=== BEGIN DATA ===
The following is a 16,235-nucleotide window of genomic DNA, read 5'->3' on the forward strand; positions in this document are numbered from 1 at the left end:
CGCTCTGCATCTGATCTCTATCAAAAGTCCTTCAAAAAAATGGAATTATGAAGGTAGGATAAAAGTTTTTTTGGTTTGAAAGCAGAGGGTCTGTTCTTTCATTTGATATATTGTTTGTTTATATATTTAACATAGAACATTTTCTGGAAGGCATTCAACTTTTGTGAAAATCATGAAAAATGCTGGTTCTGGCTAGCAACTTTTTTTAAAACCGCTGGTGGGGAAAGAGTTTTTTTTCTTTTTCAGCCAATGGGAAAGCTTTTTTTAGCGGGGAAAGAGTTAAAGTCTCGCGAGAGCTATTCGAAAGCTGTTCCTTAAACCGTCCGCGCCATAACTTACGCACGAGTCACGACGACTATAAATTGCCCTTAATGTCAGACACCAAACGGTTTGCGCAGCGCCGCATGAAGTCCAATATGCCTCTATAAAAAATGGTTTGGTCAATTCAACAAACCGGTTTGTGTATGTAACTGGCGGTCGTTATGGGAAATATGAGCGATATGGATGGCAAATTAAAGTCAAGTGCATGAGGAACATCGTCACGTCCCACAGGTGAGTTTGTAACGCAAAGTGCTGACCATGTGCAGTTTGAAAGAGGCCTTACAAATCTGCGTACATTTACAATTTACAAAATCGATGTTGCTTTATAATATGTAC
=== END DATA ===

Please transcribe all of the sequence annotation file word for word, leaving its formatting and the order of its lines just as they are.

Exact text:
The following is a 16,235-nucleotide window of genomic DNA, read 5'->3' on the forward strand; positions in this document are numbered from 1 at the left end:
CGCTCTGCATCTGATCTCTATCAAAAGTCCTTCAAAAAAATGGAATTATGAAGGTAGGATAAAAGTTTTTTTGGTTTGAAAGCAGAGGGTCTGTTCTTTCATTTGATATATTGTTTGTTTATATATTTAACATAGAACATTTTCTGGAAGGCATTCAACTTTTGTGAAAATCATGAAAAATGCTGGTTCTGGCTAGCAACTTTTTTTAAAACCGCTGGTGGGGAAAGAGTTTTTTTTCTTTTTCAGCCAATGGGAAAGCTTTTTTTAGCGGGGAAAGAGTTAAAGTCTCGCGAGAGCTATTCGAAAGCTGTTCCTTAAACCGTCCGCGCCATAACTTACGCACGAGTCACGACGACTATAAATTGCCCTTAATGTCAGACACCAAACGGTTTGCGCAGCGCCGCATGAAGTCCAATATGCCTCTATAAAAAATGGTTTGGTCAATTCAACAAACCGGTTTGTGTATGTAACTGGCGGTCGTTATGGGAAATATGAGCGATATGGATGGCAAATTAAAGTCAAGTGCATGAGGAACATCGTCACGTCCCACAGGTGAGTTTGTAACGCAAAGTGCTGACCATGTGCAGTTTGAAAGAGGCCTTACAAATCTGCGTACATTTACAATTTACAAAATCGATGTTGCTTTATAATATGTAC